Search Team

Search by Last Name
A
B
C
D
E
F
G
H
I
J
K
L
M
N
O
P
Q
R
S
T
U
V
W
X
Y
Z

Jack Henry & Associates, Inc. v. Plano Encryption Technologies LLC

Notice Letters Held to Establish DJ Jurisdiction in Recipients’ Judicial District

Jack Henry & Associates, Inc. v. Plano Encryption Technologies LLC910 F.3d 1199 (Fed. Cir. Dec. 7, 2018) (NEWMAN, Wallach, Stoll (add’l views)) (N.D. Tex.: Godbey) (3 of 5 stars)

Fed Cir reverses dismissal of Jack Henry’s DJ complaint. The district court erred in holding that PET (a Texas company with its registered address in Plano (i.e., EDTX) was not subject to personal jurisdiction in NDTX. Applying a minimum contacts analysis, and citing the recent opinion in New World, 859 F.3d 1032 (Fed. Cir. 2017), PET’s sending of letters alleging infringement to various banks in NDTX satisfied the “purposeful direction” and “arises out of” prongs of the specific jurisdiction test in Inamed, 249 F.3d 1356 (Fed. Cir. 2001). The exercise of jurisdiction in NDTX would be both reasonable and fair, and the opinion notes that PET did “not argue that litigating in [NDTX] would be unduly burdensome, or that any of the other factors [in World-Wide Volkswagen, 444 U.S. 286 (1980)] supports a finding that jurisdiction would be unfair.” Op. at 11. Neither Red Wing Shoe, 148 F.3d 1355 (Fed. Cir. 1998), nor Avocent, 552 F.3d 1324 (Fed. Cir. 2008), is contradictory. Those cases did not create a rule that patent enforcement letters can never provide the basis for jurisdiction in a declaratory judgment action.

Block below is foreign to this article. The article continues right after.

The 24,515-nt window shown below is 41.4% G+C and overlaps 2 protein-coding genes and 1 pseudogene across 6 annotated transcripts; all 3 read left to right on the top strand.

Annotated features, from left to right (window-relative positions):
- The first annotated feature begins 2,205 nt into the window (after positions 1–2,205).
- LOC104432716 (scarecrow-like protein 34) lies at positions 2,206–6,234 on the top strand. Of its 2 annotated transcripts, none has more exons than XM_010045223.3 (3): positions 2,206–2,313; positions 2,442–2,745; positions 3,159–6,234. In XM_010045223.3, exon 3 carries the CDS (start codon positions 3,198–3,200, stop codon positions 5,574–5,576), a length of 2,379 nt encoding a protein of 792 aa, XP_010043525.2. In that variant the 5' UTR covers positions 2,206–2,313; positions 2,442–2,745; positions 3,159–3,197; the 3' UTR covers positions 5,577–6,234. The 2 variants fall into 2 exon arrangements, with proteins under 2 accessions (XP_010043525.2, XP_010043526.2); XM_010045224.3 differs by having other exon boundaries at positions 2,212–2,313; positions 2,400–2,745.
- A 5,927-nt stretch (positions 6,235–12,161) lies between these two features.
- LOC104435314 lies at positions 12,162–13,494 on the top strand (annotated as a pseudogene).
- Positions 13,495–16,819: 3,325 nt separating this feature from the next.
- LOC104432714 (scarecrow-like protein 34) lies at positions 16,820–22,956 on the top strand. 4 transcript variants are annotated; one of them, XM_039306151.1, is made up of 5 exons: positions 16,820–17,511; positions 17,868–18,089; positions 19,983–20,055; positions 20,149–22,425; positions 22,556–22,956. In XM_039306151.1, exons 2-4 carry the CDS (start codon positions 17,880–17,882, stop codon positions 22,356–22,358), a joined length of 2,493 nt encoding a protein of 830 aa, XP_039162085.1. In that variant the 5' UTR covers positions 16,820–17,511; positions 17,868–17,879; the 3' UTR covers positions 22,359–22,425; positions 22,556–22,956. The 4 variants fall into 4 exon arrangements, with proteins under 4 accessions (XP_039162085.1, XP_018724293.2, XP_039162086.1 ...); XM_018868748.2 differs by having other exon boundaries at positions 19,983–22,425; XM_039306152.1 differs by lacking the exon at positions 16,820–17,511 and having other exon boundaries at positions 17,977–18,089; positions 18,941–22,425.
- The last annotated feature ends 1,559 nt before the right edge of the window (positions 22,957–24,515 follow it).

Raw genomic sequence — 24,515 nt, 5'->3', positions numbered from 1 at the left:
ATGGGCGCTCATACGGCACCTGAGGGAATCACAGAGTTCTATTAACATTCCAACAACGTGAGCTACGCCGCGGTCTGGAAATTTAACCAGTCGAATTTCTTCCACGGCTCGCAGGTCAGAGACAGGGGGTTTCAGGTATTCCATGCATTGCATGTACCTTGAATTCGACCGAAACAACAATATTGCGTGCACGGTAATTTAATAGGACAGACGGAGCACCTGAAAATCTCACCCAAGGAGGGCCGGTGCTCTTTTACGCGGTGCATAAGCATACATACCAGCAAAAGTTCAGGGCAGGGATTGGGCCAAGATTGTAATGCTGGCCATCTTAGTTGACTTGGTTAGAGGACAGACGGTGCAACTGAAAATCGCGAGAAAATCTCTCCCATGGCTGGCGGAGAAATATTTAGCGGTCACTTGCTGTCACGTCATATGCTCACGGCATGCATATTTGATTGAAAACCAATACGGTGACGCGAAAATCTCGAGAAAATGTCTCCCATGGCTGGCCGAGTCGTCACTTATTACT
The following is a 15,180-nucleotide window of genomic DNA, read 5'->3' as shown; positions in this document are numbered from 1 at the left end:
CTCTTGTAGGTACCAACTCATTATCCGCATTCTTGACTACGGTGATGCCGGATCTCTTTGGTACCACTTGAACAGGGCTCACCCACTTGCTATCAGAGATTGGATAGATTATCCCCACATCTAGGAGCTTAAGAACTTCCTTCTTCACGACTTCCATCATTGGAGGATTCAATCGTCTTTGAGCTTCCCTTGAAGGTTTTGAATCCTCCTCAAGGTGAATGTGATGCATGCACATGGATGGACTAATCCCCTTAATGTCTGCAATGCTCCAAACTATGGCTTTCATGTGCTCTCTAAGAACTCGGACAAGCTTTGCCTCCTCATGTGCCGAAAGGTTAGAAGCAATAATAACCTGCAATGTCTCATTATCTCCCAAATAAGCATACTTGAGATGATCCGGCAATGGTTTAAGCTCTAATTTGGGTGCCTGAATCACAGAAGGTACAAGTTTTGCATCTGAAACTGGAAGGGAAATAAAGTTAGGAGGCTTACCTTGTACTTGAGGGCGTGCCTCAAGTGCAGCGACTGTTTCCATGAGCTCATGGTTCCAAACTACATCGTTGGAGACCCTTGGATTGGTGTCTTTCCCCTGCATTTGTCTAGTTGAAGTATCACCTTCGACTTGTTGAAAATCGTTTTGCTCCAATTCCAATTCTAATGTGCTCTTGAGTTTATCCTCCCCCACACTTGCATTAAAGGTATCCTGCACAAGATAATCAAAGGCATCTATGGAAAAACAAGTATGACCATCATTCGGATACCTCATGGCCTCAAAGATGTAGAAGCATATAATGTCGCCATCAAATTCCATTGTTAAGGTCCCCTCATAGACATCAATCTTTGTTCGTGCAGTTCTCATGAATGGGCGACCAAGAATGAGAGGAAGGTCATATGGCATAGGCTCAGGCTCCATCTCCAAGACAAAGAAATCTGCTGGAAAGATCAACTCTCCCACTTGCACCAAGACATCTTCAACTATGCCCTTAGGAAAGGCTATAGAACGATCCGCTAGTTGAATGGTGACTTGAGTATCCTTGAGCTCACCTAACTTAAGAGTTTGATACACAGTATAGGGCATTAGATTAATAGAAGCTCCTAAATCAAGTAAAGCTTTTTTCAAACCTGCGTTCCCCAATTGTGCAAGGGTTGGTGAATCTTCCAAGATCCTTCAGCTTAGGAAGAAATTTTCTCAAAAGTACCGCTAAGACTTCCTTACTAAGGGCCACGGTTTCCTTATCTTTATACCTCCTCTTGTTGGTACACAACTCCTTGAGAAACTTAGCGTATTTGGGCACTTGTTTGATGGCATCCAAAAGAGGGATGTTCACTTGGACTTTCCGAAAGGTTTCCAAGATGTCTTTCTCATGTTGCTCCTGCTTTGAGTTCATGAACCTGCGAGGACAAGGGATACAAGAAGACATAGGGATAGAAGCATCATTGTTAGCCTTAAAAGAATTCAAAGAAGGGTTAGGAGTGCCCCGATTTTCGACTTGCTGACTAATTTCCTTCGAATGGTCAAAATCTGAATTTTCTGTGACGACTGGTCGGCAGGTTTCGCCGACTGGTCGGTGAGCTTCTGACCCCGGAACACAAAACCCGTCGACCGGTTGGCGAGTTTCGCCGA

The opinion also rejects PET’s argument that Jack Henry lacks standing. As the indemnitor for the banks PET accused of infringement, Jack Henry has standing per Microsoft, 755 F.3d 899 (Fed. Cir. 2014), et al.

Additional views: Judge Stoll calls on the Fed Cir to revisit Red Wing and its progeny. She expresses concern that those cases, which are sometimes read as protecting a patentee’s right to send notice letters without invoking personal jurisdiction in the suspected infringer’s home district, may not adequately assess the factors for evaluating the fairness/reasonableness of jurisdiction laid out in Burger King, 471 U.S. 462 (1985).

KEYWORDS: PERSONAL JURISDICTION; MINIMUM CONTACTS; DUE PROCESS